Backdating to a Prior Period

There may be occasions shortly after the end of a period when you may want to backdate a new transaction into the prior period. This is usually only needed when there has been a delay in getting transactions entered on time. 

Customer Invoices

For example, you may have made a customer shipment on the last day of the prior period, but you haven’t gotten around to creating the invoice until three days later. If you want to backdate the invoice date to the last day of the prior period, you are permitted to do so.

On the Invoicing sub-tab of the Sales Orders screen, before you print/post the invoice, change the Invoice Date in the grid to the prior date, then print the invoice. The invoice will be posted to the prior period.

Supplier Invoices

In the case of supplier invoices, you do not have control over when the supplier decides to send an invoice to you. It is common to receive invoices days or even weeks after the invoice date.

Always enter the Invoice Date as stated on the invoice, without regard to accounting period. Use the GL Post Date field, which can have a different value, to determine which period you want the transaction posted to in the General Ledger. If you haven’t printed financial statements yet, you would normally post into the prior period. If you’ve already printed financial statements, which means you consider the period to be closed, you can post into the current period.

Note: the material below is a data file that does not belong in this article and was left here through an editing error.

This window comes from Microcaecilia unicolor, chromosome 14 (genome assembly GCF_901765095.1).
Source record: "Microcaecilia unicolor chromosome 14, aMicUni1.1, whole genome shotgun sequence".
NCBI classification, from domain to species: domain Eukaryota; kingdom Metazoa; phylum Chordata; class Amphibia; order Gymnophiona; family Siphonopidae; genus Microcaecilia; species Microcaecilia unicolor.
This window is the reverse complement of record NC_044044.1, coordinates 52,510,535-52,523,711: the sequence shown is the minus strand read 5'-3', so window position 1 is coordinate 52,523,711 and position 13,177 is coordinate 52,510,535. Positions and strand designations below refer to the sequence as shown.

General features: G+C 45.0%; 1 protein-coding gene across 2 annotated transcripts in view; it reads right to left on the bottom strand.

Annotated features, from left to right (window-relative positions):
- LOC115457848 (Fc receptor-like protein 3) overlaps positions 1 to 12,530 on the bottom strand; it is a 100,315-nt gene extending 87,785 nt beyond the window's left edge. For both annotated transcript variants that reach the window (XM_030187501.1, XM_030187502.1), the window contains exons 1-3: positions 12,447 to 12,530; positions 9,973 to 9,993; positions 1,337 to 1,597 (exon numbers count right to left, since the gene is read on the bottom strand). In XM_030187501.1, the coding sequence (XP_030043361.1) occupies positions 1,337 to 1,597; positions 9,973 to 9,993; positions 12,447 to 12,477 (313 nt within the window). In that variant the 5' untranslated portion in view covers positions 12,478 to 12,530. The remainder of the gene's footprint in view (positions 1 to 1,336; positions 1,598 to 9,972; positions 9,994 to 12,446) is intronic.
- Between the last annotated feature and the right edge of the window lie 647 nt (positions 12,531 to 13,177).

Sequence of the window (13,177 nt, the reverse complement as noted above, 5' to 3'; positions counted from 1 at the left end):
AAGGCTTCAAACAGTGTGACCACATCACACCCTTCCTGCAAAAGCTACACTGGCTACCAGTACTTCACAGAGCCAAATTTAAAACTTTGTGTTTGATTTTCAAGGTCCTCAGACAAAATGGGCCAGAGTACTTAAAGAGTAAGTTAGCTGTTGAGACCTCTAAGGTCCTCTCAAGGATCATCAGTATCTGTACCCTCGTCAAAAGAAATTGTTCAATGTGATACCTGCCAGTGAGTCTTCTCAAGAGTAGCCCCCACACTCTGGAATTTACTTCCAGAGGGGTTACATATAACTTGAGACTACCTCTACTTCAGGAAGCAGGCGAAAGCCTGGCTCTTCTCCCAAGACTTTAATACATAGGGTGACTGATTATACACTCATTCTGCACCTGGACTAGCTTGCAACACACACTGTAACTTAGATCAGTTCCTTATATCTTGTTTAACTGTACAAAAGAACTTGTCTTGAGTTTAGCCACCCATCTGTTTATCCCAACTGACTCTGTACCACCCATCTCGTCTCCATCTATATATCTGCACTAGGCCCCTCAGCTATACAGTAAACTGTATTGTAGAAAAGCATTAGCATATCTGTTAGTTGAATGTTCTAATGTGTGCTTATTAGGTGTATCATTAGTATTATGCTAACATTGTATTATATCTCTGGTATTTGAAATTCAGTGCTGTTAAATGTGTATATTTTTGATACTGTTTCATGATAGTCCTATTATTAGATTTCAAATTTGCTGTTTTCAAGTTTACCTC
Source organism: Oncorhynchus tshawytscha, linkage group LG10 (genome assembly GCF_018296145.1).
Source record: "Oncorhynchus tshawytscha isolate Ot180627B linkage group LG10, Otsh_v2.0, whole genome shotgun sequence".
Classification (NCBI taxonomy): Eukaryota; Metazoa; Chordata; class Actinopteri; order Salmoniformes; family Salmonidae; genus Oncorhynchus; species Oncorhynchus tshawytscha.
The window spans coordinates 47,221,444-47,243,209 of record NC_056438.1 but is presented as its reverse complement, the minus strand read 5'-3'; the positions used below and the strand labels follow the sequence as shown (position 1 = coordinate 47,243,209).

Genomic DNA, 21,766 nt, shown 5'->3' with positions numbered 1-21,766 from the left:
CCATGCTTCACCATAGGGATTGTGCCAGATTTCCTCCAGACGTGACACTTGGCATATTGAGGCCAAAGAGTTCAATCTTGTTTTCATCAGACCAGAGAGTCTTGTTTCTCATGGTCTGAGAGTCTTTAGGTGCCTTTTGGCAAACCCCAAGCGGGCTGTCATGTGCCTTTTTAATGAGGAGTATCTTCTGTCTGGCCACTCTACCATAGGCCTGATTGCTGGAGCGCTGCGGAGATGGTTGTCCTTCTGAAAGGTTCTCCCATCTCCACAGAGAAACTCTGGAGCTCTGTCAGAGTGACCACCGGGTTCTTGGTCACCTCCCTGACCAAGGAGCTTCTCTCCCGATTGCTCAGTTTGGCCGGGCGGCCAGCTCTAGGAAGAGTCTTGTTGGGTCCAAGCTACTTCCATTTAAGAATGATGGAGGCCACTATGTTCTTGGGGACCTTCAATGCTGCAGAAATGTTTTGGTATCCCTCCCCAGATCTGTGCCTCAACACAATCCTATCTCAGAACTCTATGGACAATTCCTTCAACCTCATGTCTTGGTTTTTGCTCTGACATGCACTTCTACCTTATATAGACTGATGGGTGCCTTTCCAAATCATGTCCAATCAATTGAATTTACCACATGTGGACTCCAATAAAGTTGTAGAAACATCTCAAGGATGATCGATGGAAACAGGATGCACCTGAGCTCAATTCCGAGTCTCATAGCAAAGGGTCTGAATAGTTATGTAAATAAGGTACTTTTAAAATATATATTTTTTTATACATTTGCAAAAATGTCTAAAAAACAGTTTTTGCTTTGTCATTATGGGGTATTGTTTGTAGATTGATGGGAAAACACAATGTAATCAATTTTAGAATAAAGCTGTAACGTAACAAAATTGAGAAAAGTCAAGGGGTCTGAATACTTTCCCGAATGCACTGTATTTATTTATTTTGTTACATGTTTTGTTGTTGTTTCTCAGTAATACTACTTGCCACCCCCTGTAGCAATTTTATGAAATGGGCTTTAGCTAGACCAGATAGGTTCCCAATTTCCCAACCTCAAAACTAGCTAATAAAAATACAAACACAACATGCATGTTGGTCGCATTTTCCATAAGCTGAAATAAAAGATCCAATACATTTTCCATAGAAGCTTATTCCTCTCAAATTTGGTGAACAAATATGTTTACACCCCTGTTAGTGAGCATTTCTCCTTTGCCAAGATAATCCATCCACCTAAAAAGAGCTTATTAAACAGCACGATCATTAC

Inventory Transactions

It is never a good idea to be one or more days behind in entering inventory transactions (Order Picking, Job Issues & Receipts, PO Receipts). Even if you do fall behind, however, there is no reason to backdate transactions from an accounting period standpoint. This is because inventory transactions only affect balance sheet accounts and have no effect on your income statement. So whether a date falls into the prior period or the current period has no affect on your bottom line. We do not recommend any backdating of inventory, even if you are days late in making the entries. Inventory Costs are calculated in real-time and are not affected retroactively by backdating.

Stock Counts 

If you take a stock count and variances occur, when you update the stock count, the amount of each variance is posted to Inventory Adjustments, which is a Cost of Sales account that does affect the income statement. The posting date in the GL is the date you run the update. No backdating is permitted.

If you are taking a stock count at the end of a period (or your fiscal year) and you want the change in value to effect the prior period, be sure and complete the stock count and update it before the new period begins.

If you happen to update the stock count a few days into the new period and you want the change in inventory value to be reflected in the prior period, a journal entry is required.

First, create a new asset account called Stock Count Variance and locate it adjacent to your Inventory account. Determine the total amount of the stock count variance and make the following journal entries.

 Create this journal entry in the last month of the previous period:

Debit   Inventory Adjustments (Cost of Sales)

Credit   Stock Count Variance (Asset)

Create this journal entry in the fist month of the new period:

Debit   Stock Count Variance (Asset)

Credit   Inventory Adjustments (Cost of Sales)